Popular Science Monthly/Volume 19/August 1881/Correspondence
|←Sketch of Robert Wilhelm Bunsen||Popular Science Monthly Volume 19 August 1881 (1881)
DEAR SIRS: On pages 28 and 29 of the May number of the "Monthly" there is given an explanation of the fact that some of the Saratoga springs spout intermittently, which seems to be entirely inadequate.
The author says: "As the water flows into the pocket from the surrounding inlets it gradually rises above the outlet, which results in the compression of the gas between the roof of the cavity and the surface of the accumulating water; when the force of compression reaches its maximum, it drives the water from the chamber up through the tube, from which it escapes in some instances to a distance of thirty feet in a vertical direction. After the pent-up water and gas have escaped, the spouting ceases," etc. There is nothing in the explanation or the diagram referred to in connection with it that would warrant the conclusion that gas thus pent up would relieve itself of pressure with a suddenness sufficient to produce the spouting. On the contrary, the flow of the spring, under the conditions stated, ought to be very uniform instead of intermittent. If the inflowing water "gradually rises above the outlet," the gas in the upper portion of the pocket would be as gradually compressed, and its reaction upon the water would tend, precisely like that of the air in the air-chamber of the common force-pump, to steady the outflowing stream and to prevent spouting. Very respectfully,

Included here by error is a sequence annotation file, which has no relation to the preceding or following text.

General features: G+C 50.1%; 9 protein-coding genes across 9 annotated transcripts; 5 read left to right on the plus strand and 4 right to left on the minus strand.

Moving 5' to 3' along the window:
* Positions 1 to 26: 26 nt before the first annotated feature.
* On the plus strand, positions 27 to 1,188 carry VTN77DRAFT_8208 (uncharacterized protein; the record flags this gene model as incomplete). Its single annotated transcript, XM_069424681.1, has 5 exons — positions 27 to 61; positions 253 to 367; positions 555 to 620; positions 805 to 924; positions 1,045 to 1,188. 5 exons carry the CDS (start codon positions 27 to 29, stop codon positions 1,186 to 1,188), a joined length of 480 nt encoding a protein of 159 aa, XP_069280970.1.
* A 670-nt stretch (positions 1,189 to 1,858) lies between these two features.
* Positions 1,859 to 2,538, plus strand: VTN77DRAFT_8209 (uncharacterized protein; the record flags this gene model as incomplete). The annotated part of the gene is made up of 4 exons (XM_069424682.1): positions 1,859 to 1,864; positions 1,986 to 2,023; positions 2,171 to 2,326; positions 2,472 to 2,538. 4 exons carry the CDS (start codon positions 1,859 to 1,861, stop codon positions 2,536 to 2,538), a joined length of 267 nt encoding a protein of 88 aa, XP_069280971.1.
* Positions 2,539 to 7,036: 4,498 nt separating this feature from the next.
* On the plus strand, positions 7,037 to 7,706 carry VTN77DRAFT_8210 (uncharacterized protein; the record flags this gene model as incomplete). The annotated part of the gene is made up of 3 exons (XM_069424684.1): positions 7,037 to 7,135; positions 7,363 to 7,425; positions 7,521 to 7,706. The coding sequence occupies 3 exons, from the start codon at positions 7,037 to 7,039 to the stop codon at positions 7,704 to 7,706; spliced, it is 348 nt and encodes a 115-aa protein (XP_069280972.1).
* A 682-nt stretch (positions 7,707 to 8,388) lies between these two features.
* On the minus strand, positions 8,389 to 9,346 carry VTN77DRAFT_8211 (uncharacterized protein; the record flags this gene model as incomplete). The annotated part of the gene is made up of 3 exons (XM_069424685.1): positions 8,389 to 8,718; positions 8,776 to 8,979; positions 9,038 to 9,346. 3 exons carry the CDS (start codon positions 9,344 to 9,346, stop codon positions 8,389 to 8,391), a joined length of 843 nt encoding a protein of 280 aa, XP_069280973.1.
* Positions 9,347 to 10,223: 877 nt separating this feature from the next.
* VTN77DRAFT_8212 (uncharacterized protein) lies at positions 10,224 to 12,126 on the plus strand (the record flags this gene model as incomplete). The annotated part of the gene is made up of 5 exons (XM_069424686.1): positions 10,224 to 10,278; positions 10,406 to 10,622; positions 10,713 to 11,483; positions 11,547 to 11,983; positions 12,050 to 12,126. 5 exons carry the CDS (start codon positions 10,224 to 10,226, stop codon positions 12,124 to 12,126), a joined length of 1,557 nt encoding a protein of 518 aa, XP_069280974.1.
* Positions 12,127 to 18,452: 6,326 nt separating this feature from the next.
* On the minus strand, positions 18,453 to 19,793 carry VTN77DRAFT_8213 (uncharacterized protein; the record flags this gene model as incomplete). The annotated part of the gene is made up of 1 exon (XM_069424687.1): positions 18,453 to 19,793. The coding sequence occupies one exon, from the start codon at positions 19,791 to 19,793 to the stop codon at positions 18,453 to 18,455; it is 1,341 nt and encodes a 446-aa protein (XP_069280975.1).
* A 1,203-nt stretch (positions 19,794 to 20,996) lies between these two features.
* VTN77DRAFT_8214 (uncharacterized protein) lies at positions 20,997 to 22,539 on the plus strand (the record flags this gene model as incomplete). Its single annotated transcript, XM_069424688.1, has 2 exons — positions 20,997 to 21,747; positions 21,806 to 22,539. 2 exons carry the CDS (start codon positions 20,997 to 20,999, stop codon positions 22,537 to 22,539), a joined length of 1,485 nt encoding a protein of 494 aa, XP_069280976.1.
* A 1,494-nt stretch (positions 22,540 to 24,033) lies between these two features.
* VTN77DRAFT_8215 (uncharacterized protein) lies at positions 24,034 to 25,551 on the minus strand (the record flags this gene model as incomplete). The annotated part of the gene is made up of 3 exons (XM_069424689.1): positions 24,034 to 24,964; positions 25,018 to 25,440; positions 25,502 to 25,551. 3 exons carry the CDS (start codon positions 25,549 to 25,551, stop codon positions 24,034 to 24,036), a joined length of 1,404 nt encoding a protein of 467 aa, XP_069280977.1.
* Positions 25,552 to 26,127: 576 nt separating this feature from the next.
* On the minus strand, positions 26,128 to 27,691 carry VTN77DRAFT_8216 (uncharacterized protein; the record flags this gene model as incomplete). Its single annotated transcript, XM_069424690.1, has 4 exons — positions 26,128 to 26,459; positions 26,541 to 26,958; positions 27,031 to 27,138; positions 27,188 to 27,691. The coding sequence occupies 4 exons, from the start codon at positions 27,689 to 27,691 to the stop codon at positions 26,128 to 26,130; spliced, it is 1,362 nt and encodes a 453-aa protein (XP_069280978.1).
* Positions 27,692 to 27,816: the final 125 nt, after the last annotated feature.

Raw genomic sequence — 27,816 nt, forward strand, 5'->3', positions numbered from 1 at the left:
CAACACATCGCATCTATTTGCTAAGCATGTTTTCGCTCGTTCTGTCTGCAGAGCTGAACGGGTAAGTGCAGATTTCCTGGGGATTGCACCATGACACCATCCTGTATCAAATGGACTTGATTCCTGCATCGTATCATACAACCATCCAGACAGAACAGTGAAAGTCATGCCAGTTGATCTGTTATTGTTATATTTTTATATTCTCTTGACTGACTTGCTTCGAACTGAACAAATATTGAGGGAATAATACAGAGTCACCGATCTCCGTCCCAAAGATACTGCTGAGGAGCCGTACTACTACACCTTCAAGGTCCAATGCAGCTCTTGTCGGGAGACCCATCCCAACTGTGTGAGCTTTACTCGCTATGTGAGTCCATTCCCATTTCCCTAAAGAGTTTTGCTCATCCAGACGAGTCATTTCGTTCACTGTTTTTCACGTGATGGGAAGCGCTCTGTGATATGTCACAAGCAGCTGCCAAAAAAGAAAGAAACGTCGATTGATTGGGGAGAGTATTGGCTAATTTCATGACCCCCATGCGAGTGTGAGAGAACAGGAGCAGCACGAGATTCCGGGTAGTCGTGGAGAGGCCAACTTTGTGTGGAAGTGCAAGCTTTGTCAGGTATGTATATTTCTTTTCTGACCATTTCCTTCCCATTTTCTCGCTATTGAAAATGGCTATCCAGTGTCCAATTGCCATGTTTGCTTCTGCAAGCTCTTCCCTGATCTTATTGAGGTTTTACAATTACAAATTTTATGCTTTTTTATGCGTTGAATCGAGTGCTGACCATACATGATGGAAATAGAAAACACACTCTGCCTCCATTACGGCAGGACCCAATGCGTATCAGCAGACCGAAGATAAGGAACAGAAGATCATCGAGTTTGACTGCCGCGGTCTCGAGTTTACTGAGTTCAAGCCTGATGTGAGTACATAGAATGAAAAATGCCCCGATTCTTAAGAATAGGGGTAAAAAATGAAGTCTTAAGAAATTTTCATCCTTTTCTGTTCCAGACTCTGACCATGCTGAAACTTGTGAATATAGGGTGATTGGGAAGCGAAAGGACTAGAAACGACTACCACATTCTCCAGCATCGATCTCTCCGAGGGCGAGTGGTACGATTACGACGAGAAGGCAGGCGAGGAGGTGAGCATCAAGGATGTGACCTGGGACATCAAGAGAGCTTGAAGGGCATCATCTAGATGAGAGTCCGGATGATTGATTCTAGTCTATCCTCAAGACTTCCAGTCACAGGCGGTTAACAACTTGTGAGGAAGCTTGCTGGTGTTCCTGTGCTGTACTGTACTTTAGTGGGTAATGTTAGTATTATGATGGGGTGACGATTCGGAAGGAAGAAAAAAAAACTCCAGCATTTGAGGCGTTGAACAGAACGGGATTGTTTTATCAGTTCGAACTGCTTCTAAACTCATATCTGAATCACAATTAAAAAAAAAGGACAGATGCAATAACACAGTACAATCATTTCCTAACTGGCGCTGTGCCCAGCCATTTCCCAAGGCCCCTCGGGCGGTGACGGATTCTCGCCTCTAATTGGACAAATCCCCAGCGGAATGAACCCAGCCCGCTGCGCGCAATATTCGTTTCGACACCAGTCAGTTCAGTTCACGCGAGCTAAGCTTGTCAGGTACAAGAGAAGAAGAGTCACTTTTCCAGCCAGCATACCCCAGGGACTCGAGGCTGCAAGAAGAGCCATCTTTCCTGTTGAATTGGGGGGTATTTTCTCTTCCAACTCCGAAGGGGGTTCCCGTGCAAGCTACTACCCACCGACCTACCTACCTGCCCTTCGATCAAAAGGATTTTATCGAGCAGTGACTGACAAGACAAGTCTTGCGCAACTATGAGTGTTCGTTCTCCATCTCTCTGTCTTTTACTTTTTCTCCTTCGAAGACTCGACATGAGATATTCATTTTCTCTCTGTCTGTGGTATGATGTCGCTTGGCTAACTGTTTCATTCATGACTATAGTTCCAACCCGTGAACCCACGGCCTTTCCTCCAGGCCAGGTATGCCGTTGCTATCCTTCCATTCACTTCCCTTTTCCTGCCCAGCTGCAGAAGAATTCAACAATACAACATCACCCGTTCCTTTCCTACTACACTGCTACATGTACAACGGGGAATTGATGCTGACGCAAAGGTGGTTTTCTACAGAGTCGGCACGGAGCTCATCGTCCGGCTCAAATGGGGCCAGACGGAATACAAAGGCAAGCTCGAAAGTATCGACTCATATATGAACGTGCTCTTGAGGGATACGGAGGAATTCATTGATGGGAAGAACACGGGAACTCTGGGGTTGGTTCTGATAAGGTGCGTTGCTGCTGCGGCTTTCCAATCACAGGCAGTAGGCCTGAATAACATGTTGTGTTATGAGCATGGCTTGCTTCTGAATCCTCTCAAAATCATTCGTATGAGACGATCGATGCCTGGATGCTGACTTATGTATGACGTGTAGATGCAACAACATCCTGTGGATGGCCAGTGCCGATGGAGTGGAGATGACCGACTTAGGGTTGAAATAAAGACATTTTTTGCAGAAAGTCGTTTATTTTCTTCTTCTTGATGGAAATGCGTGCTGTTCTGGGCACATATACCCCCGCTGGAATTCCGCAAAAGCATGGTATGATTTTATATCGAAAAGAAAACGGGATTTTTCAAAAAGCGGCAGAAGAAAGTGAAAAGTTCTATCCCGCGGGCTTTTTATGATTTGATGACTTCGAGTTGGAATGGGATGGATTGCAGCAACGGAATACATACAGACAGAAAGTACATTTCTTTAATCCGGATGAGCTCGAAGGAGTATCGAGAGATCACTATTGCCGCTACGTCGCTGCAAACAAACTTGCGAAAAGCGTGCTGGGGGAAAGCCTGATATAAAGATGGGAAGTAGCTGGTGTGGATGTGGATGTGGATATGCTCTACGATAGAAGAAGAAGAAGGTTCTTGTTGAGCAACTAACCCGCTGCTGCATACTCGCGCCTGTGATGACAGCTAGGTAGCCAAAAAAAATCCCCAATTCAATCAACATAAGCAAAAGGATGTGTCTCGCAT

|G. H. Colton.|
|Hiram, Ohio, May 9, 1881.|
As the article entitled "Mechanical Vibration as a Remedy in Neuralgia," in the Miscellany Department of the June number of "The Popular Science Monthly," is likely to elicit further inquiry, on account of the wellnigh universal interest in the conclusions set forth, I may be pardoned for offering a few facts pertinent to the same subject.
The control of neuralgia, and indeed of pain in almost any chronic form, by mechanical vibration, as asserted by M. Boudet dc Paris and Dr. Granville, has been so thoroughly demonstrated as no longer to admit of question, and should be considered as well settled as any principle in medicine. Nor is the control of this agent over the nerves limited to pathological conditions. It is an anæsthetic as powerful as simple. Under its influence I have repeatedly witnessed such injury to the skin and flesh as would ordinarily produce unbearable pain, without in the least affecting the consciousness of the subject of the experiment. Indeed, so complete may the anæsthetic effect be made, that I have no doubt, were it possible to secure other mechanical conditions necessary, the capital operations of surgery might be painlessly performed under its influence. The same agent is also efficacious in removing obstinate insomnia.